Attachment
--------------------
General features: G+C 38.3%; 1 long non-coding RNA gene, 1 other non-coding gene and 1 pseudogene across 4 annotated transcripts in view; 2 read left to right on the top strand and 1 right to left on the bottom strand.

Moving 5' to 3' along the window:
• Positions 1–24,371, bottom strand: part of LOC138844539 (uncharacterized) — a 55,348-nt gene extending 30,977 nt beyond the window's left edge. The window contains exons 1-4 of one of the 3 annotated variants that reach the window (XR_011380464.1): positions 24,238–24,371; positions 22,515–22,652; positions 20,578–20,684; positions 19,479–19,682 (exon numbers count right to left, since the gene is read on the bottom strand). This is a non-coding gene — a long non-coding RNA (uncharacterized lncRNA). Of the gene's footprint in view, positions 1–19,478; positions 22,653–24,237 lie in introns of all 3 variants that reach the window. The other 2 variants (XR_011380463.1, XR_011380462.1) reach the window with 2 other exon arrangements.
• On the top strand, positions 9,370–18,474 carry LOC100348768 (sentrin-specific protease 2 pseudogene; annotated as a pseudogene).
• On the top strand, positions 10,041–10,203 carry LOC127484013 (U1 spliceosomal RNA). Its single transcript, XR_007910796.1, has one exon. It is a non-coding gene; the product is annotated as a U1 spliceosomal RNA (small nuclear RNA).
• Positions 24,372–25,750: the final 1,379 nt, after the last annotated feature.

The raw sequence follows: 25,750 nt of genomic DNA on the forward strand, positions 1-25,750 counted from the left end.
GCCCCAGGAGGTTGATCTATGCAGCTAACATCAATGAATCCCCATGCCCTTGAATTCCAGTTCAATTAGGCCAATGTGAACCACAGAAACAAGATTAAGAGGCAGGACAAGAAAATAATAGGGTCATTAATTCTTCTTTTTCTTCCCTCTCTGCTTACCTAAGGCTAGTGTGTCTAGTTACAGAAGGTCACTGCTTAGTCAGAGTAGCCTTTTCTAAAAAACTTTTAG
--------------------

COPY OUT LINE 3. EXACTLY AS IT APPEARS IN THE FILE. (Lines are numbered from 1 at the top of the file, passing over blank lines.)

• Positions 1–24,371, bottom strand: part of LOC138844539 (uncharacterized) — a 55,348-nt gene extending 30,977 nt beyond the window's left edge. The window contains exons 1-4 of one of the 3 annotated variants that reach the window (XR_011380464.1): positions 24,238–24,371; positions 22,515–22,652; positions 20,578–20,684; positions 19,479–19,682 (exon numbers count right to left, since the gene is read on the bottom strand). This is a non-coding gene — a long non-coding RNA (uncharacterized lncRNA). Of the gene's footprint in view, positions 1–19,478; positions 22,653–24,237 lie in introns of all 3 variants that reach the window. The other 2 variants (XR_011380463.1, XR_011380462.1) reach the window with 2 other exon arrangements.